Martin’s comment got me thinking… Do animals “get emotional?” I have argued with others that animals operate under a system of cause and effect – try something: if it works, do it again, otherwise, operate under instinct. There is no getting depressed about the meaning of life, to wonder about our purpose and be eager to fulfill it, to wonder about our origins, etc. There is simply survival, and stoically going about a life ensuring that it continues. I am not entirely sure this is true, and would like to see more research done on the subject. However, even Harris seems unsure of what goes on in the mind of animals in the area of conscious, and he’s close to a Ph.D in neurobiology, so I’ll take his word for it.
However, something tells me that the experience of emotions is one area that separates us from the animal kingdom. We are not merely acting for survival only, although life can be reduced to that way of living in some cases. I can understand emotions as a tool to spur one to action in order to survive, but I believe it is not their only purpose. I cannot understand why a person can cry over a beautiful painting or being moved by music with only a natural understanding of them.
Here’s my guess – That animalistic/naturalistic emotions are akin to an alphabet with only 4 letters. If we were to translate English into this limited language, we would have to re-use those letters a lot. Within our being, I believe there exists a higher, non-natural conscious which must express itself in its rich detail to our natural bodies via a more limited vocabulary – “feelings” – which manifest themselves physically as our adrenaline and endorphins acting. C.S. Lewis called this spiritual->natural translation “transposition.” Emotions serve many distinctly different purposes, but we see their differences in the richness of the higher, but cannot see such distinction in observing the lower. All we see there are endorphins and a release of adrenaline.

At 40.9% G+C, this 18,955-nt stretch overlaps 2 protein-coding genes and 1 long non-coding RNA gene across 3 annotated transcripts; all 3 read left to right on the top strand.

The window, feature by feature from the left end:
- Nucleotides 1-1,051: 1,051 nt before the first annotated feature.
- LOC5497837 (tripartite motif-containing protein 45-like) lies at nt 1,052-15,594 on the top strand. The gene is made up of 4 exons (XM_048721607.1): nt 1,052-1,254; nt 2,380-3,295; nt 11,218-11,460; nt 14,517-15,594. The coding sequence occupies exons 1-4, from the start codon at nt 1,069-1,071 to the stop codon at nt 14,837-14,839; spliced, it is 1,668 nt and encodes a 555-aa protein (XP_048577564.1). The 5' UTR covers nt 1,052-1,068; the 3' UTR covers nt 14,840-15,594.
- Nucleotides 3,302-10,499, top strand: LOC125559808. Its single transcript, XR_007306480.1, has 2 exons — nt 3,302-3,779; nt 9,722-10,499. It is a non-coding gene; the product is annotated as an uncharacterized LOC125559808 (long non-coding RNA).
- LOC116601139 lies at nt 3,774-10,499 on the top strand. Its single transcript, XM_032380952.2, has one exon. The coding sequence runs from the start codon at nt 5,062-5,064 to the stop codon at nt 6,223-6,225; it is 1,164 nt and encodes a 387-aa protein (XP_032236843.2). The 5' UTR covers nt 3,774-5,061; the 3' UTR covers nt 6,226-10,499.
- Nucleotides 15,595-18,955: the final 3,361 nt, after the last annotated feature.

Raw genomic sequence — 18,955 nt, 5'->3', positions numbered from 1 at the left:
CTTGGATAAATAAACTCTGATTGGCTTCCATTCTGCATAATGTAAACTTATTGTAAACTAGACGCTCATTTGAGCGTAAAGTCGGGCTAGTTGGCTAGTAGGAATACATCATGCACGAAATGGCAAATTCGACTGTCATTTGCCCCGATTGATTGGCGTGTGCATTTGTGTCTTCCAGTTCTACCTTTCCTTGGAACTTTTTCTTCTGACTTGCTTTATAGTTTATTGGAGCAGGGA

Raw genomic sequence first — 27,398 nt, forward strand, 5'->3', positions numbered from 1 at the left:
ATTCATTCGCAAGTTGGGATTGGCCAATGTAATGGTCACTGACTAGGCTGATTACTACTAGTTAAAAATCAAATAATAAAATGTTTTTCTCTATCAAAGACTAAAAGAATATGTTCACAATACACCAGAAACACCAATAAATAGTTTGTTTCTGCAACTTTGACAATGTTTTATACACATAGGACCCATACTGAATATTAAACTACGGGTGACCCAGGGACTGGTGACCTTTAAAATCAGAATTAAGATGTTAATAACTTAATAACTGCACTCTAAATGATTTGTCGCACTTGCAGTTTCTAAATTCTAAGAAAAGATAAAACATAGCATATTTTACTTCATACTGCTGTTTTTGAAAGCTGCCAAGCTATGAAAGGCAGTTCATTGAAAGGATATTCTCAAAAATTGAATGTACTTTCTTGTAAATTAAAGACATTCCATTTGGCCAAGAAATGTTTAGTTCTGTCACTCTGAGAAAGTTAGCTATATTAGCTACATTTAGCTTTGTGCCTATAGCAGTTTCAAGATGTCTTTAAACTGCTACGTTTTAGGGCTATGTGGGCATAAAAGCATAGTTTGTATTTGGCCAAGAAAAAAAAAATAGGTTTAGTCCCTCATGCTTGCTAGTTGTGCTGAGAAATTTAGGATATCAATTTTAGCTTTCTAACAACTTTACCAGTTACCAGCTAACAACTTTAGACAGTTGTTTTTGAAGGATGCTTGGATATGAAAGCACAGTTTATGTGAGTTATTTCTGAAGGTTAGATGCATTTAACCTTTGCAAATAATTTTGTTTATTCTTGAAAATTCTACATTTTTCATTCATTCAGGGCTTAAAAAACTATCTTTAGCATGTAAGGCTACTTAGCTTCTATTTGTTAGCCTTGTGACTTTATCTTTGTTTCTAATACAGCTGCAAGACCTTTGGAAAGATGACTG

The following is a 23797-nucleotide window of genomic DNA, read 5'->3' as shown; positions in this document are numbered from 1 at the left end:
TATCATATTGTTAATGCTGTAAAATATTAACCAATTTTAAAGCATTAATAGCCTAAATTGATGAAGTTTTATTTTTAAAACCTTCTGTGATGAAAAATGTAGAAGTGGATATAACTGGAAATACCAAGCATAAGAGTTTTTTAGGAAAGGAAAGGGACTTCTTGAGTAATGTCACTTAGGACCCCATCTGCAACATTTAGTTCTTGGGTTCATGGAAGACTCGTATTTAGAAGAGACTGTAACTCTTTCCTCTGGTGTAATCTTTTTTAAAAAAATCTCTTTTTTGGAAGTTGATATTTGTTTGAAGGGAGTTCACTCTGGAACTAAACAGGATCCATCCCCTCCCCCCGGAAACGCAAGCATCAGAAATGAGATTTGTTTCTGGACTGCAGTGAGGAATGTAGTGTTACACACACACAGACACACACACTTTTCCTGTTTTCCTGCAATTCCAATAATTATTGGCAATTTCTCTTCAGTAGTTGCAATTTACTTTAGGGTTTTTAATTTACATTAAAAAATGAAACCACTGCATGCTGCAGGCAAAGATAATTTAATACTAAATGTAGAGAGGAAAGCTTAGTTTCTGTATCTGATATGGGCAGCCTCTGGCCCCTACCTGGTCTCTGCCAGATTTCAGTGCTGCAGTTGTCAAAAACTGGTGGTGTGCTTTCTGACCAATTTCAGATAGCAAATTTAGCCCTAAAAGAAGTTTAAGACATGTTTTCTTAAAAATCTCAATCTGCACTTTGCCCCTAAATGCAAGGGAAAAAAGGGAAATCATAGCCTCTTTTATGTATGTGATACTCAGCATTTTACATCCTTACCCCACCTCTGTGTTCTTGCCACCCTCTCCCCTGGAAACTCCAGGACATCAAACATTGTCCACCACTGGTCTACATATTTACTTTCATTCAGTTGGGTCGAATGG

All this is to say that emotions, which can be used for survival in the natural world, have a far richer usage that we are all aware of, but make no sense from that perspective. We cannot interpret higher from the perspective of the lower. The richness of its nearly unlimited variety of experience originates in the higher language that far exceeds the utility of survival. It is one tiny part of something that exists outside of the natural universe: the enormously complex, beautiful, and mysterious entity called the “spiritual” being.